Camp’s Timeless Relevance In The Fashion Industry


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American Rapper Cardi B posing for the paparazzi at the 2019 Camp themed Met Gala. Her gown, by Thom Browne, featured endless amounts of silk organza and feathers.

Art, specifically fashion, has brought progress to society. Many things are accepted today that were not a couple hundred years ago and the reason is because of art.

     “The essence of Camp is its love of the unnatural: of artifice and exaggeration,” American writer Susan Sontag said in her 1964 “Notes on ‘Camp.’ ”

     Sontag’s “Notes on ‘Camp’” defines the cultural trope as a sensibility, not a come-and-go trend or a fad or a way to legitimize ostentation, but instead an unplanned, timeless art concept.

     “Pure camp is always naive,” Sontag said. “Camp which knows itself to be Camp…is usually less satisfying.”

     Camp has been observed for hundreds of years, the earliest record being from the late 17th and early 18th century. Satirist Alexander Pope, playwright William Congreve, and writer and Whig politician Horace Walpole were all victims of Camp in the late 17th century. Their emphasis on artifice in this era of Camp was extraordinary.

     Similarly, modern Camp is most popularly seen through the opulent fashion industry.

     In 2019, fashion’s biggest event, The Metropolitan Museum of Art’s Met Gala, hosted its annual red carpet with a theme—Camp: Notes on Fashionthat paid homage to Sontag’s essay.

     Designers attempted to create pieces and experiences that captured the sensibility Sontag strived to define.

     Lady Gaga undressing thrice into four cohesive Brandon Maxwell looks and Cardi B sporting Thom Browne, ten feet of silk organza, and thirty thousand feathers were truly a tribute to “Notes on Camp.”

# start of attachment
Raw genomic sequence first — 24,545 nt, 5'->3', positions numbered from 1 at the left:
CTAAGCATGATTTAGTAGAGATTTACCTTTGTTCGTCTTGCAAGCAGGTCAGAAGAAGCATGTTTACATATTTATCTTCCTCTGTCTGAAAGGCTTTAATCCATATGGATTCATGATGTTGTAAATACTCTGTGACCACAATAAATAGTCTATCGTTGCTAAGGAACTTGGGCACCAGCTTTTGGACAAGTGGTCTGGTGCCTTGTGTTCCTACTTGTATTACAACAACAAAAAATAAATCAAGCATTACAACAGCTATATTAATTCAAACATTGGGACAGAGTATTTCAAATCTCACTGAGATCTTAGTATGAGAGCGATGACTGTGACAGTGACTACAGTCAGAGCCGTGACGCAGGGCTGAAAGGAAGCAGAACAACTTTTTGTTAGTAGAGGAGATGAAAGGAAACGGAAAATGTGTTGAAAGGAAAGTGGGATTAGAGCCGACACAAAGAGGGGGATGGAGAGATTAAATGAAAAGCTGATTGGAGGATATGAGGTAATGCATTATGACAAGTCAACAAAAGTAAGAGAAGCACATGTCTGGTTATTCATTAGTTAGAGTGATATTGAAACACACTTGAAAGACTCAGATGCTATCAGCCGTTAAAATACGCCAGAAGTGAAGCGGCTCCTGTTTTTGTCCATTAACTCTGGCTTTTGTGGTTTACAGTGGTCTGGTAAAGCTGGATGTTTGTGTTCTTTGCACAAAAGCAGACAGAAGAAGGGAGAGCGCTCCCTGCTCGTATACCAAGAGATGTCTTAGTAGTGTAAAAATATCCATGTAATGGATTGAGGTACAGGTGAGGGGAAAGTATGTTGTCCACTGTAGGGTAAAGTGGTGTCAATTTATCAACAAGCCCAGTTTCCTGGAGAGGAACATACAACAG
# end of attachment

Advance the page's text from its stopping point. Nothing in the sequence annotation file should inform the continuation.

“The hallmark of Camp is the spirit of extravagance,” Sontag said in her essay. “Camp is a woman walking around in a dress made of three million feathers.”

     The most recent Met Ball, live streamed on Sept. 13, 2021, also contributed to the plethora of notable Camp looks on the red carpet even though this years’ gala theme was not Camp, but “In America: A Lexicon of Fashion.”

     Kim Kardashian’s faceless Balenciaga, A$AP Rocky’s quilt-inspired ERL, Grimes’ Iris Van Herpen space warrior ensemble inspired by the novel “Dune,” and Iman’s get-up by Dolce & Gabbana and Harris Reed were just some of the outstanding looks on this year’s Met carpet.

     “It consisted of a custom brocade jumpsuit worn under a feathered overskirt and [a] matching headpiece,” said Kerry Pieri, a journalist for Harper’s Bazaar, on Iman’s outfit.

     Though the media spreads these images like a pandemic, the artistically passionless do not understand the timeless relevance of Camp. 

     The slight acceptance of Camp standards into modern society has considerably advanced said society. Camp’s legitimacy is suffering under the public eye. Because of its failed seriousness, it’s still being ridiculed. 

     However, there is a growing population of those who are accepting Camp. With this acceptance, it’s allowing more types of people to express themselves. The queer community is a great example of those who can now feel more comfortable wearing what they desire.

     With the toleration of extravagant styles, art (specifically fashion) has progressed. Today, everything is art. Everything that can be worn is fashion, which is the best possible place to be.